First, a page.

Stories from people affected by surveillance culture
Contribution — leading product strategy, research, prototyping and usability testing, end-to-end design and developement, content strategy.
Context — August 2013 - May 2014, for MFA Thesis at SVA’s Interaction Design.
Details — The thesis was a culmination of exploration, conversations, research and introspection spanning almost one year. Watch (or read the transcript of) my thesis presentation at Open IxD 2014, or view the prototype and thesis blog posts.
In the summer of 2013, when Edward Snowden leaked his first National Security Agency (NSA) documents, the world finally learned of the size and reach of the US and world surveillance programs. But after the initial alarm that comes with every news report, interest fades, because surveillance culture is portrayed in media as a policy and data-centric topic. There is a lack of personal connection with the public conversation and news cycle about it.
Very simply, surveillance is complicated, and people are not yet sure what it means to them, what it could mean some day, and what they can do about it. Surveillance Stories is a platform that makes sense of our surveillance culture through personal storytelling.
As part of the masters Interaction Design program at School of Visual Arts’, each student was to choose to explore any topic from an interaction design perspective. My design practice and focus is often inspired by the state of the world, and in 2013, I was compelled to study surveillance and privacy.
I leaned on my values and past work in open source and transparency, individuality and collective narratives
In the past, I have worked on projects that highlighted the richness of individuality and personal storytelling to create a larger narrative.
1. MIXUS — In a globalized world, identity has become increasingly complex. People are self-identifying in multiple ways. They are multi-racial or second-generation, or they identify more with a horizontal identity, such as being gay, than they do with their ethnicity or nationality. Only a generation ago, certain disabilities or differences were ostracized. MIXUS is an exploration and celebration of this complexity.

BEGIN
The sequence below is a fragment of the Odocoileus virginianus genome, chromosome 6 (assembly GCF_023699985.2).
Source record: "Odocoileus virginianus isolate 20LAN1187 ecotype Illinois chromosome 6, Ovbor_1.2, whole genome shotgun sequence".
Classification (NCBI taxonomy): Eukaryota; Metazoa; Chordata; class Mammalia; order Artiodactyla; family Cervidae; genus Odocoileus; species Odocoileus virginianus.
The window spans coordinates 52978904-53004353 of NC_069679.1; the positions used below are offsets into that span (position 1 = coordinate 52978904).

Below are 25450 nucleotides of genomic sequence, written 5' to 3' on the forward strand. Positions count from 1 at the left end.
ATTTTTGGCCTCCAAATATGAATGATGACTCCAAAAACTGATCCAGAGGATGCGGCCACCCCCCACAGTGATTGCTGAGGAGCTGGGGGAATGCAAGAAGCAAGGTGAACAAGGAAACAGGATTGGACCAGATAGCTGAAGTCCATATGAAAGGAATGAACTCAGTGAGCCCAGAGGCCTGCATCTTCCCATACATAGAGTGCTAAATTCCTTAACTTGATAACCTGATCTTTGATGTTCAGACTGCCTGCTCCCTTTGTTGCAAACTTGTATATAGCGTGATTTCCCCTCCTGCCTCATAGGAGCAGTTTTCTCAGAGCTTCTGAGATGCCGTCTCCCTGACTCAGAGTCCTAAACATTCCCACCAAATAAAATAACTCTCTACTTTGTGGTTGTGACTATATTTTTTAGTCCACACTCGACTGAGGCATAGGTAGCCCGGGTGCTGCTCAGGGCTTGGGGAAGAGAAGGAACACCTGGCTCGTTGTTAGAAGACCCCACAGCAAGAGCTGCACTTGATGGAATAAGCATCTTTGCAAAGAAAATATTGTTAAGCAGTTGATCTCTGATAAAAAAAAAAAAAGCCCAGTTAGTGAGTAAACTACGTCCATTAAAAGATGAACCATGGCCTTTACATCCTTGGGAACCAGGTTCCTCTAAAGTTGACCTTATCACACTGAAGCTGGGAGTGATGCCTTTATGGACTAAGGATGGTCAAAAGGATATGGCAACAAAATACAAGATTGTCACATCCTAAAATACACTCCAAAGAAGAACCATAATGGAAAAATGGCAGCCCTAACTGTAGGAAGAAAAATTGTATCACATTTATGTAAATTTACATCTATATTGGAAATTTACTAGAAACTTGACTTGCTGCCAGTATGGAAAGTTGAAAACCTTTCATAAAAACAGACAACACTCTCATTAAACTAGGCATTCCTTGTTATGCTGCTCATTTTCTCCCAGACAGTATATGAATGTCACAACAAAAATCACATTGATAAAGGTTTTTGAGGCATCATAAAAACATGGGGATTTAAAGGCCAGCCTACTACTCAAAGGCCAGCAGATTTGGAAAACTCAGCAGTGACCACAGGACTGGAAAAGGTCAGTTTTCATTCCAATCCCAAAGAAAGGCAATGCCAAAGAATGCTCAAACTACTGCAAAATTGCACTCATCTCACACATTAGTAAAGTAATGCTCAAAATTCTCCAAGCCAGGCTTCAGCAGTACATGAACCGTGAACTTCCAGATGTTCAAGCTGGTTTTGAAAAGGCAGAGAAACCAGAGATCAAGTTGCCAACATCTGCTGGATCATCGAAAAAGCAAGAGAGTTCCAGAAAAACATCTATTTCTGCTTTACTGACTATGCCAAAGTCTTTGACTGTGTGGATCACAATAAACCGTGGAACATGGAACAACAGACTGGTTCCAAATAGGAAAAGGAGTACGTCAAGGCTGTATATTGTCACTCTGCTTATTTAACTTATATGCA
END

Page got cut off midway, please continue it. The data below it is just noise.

2. Collective Story — Collective Story is a toolkit for community engagement. The toolkit provides opportunities for anyone — individuals, groups, schools and other local organizations — to gauge public opinion, provoke discussion and create collectively. We experimented with a series of storytelling prompts distributed across New York City over a span of a month, and piloted Collective Story posters with Border Crossers.
3. Crabgrass — Crabgrass is an open source platform designed for social networking, group collaboration & network organizing. Its goal is to create communication tools that are tailored specifically to meet the needs of bottom up grassroots organizing, and is a secure & privacy conscious alternative to for-profit social networking & organizing platforms. While working at UNICEF, I had the privilege of contributing to a few iterations of Crabgrass; these were my early introductions to working in an environment where privacy and safety of our users were a high priority. The privacy conscious mindset has been embedded in me since then.
My ethics were jolted awake by antiquated laws and NSA surveillance
Blog Post — January 15, 2013
Aaron Swartz hits a Raw Nerve
Aaron Swartz committed suicide on January 11, 2012. He was a software developer and profoundly moving author. He was committed to internet freedom activism and was the founder of Demand Progress, which launched the campaign against the Internet censorship bills SOPA/PIPA. Before that, he co-founded Reddit and played a key role in authoring what we know of as RSS now.
I believed in Swartz's principles. The powerful laws and systems against one individual's ethical code led to his suicide, and I couldn't shake the unfairness of it all. The resulting outpour of support from people for his causes overwhelmed me; there was something larger happening I felt a part of and wanted to more actively participate in. Around this time, I applied to work at the Berkman Center for Internet & Society, and spent summer of 2013 in Cambridge, MA. With colleagues at Berkman, I designed Pepper Soup, a fellowship in Nigeria leading up to the 2015 presidential elections, with the goal of uniting civic-minded actors to collaboratively address pressing challenges in the areas of governance, transparency, and accountability.
The Berkman Center community was filled with people working on the relationship between the Internet, law, society, ethics, and the evolution of our behavior with technology. That very summer, The Guardian reported that Edward Snowden was behind the most significant leaks in U.S. political history, and revealed the extent of the National Security Agency’s surveillance activities. Berkman Center was a unique place to be as this news broke; everyone was opinionated and already taking part in the dialogue by consulting with organizations wanting to respond in the best way to the leaks.